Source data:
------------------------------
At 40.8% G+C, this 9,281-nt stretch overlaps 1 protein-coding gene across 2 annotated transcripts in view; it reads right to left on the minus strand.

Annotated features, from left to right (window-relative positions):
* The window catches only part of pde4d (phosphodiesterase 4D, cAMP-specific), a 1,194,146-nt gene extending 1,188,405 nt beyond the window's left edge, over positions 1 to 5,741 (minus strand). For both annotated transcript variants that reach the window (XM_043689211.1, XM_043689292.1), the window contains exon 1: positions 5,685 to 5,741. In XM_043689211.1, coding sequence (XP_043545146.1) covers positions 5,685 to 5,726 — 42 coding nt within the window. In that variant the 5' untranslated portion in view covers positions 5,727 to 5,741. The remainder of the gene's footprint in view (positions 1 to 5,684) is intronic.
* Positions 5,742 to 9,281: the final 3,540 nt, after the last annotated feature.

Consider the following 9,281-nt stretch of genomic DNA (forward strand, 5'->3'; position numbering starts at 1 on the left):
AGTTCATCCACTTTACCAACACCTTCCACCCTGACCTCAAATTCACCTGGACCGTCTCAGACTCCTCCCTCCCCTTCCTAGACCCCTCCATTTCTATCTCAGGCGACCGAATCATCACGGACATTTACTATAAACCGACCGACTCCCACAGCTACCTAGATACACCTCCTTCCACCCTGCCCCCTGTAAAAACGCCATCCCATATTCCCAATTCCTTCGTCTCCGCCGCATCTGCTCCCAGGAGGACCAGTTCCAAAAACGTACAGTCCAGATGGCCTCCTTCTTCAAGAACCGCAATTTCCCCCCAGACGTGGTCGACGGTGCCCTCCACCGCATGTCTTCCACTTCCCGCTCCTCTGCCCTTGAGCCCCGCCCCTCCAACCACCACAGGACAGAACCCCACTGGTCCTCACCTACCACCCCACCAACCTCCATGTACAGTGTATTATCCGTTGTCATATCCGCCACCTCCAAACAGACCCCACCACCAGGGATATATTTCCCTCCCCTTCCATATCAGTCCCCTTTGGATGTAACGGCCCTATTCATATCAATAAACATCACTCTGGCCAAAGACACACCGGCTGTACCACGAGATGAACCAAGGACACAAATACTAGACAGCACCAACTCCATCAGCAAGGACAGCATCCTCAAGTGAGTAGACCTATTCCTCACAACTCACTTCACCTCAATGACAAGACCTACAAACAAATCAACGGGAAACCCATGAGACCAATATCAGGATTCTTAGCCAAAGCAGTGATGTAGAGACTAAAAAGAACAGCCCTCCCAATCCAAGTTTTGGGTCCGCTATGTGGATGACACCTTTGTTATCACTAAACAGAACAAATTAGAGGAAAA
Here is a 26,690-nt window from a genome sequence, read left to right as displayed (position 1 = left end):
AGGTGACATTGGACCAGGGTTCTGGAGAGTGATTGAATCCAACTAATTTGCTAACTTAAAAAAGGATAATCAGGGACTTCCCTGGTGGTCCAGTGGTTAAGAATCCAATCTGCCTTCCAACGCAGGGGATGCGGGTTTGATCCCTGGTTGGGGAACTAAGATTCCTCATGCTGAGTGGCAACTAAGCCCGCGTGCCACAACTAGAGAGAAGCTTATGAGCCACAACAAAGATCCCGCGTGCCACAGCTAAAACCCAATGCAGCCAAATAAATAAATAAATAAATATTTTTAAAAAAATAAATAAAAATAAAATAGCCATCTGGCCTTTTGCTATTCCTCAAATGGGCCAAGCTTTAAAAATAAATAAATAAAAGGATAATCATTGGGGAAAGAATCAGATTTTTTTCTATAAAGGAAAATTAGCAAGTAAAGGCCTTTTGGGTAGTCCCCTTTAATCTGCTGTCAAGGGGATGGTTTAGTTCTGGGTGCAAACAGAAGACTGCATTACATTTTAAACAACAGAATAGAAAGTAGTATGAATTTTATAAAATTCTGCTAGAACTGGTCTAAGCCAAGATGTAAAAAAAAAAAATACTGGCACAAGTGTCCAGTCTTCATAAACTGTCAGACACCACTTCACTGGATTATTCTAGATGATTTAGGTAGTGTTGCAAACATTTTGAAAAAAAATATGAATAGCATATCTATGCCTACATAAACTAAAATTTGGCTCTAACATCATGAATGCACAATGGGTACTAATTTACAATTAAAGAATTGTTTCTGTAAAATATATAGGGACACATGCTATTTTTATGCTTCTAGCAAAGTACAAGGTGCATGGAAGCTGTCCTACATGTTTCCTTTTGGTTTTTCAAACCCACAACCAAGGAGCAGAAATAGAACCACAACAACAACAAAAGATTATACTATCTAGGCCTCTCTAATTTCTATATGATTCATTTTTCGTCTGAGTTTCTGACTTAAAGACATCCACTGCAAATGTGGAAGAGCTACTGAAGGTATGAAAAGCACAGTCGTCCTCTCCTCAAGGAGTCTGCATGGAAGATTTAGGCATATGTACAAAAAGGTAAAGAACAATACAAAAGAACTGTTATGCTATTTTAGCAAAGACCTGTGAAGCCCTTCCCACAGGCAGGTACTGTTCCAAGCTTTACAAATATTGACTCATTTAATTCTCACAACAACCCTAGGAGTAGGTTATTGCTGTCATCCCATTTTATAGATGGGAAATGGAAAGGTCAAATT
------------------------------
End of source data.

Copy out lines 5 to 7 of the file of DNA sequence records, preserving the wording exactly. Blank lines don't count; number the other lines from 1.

Consider the following 9,281-nt stretch of genomic DNA (forward strand, 5'->3'; position numbering starts at 1 on the left):
AGTTCATCCACTTTACCAACACCTTCCACCCTGACCTCAAATTCACCTGGACCGTCTCAGACTCCTCCCTCCCCTTCCTAGACCCCTCCATTTCTATCTCAGGCGACCGAATCATCACGGACATTTACTATAAACCGACCGACTCCCACAGCTACCTAGATACACCTCCTTCCACCCTGCCCCCTGTAAAAACGCCATCCCATATTCCCAATTCCTTCGTCTCCGCCGCATCTGCTCCCAGGAGGACCAGTTCCAAAAACGTACAGTCCAGATGGCCTCCTTCTTCAAGAACCGCAATTTCCCCCCAGACGTGGTCGACGGTGCCCTCCACCGCATGTCTTCCACTTCCCGCTCCTCTGCCCTTGAGCCCCGCCCCTCCAACCACCACAGGACAGAACCCCACTGGTCCTCACCTACCACCCCACCAACCTCCATGTACAGTGTATTATCCGTTGTCATATCCGCCACCTCCAAACAGACCCCACCACCAGGGATATATTTCCCTCCCCTTCCATATCAGTCCCCTTTGGATGTAACGGCCCTATTCATATCAATAAACATCACTCTGGCCAAAGACACACCGGCTGTACCACGAGATGAACCAAGGACACAAATACTAGACAGCACCAACTCCATCAGCAAGGACAGCATCCTCAAGTGAGTAGACCTATTCCTCACAACTCACTTCACCTCAATGACAAGACCTACAAACAAATCAACGGGAAACCCATGAGACCAATATCAGGATTCTTAGCCAAAGCAGTGATGTAGAGACTAAAAAGAACAGCCCTCCCAATCCAAGTTTTGGGTCCGCTATGTGGATGACACCTTTGTTATCACTAAACAGAACAAATTAGAGGAAAA
Here is a 26,690-nt window from a genome sequence, read left to right as displayed (position 1 = left end):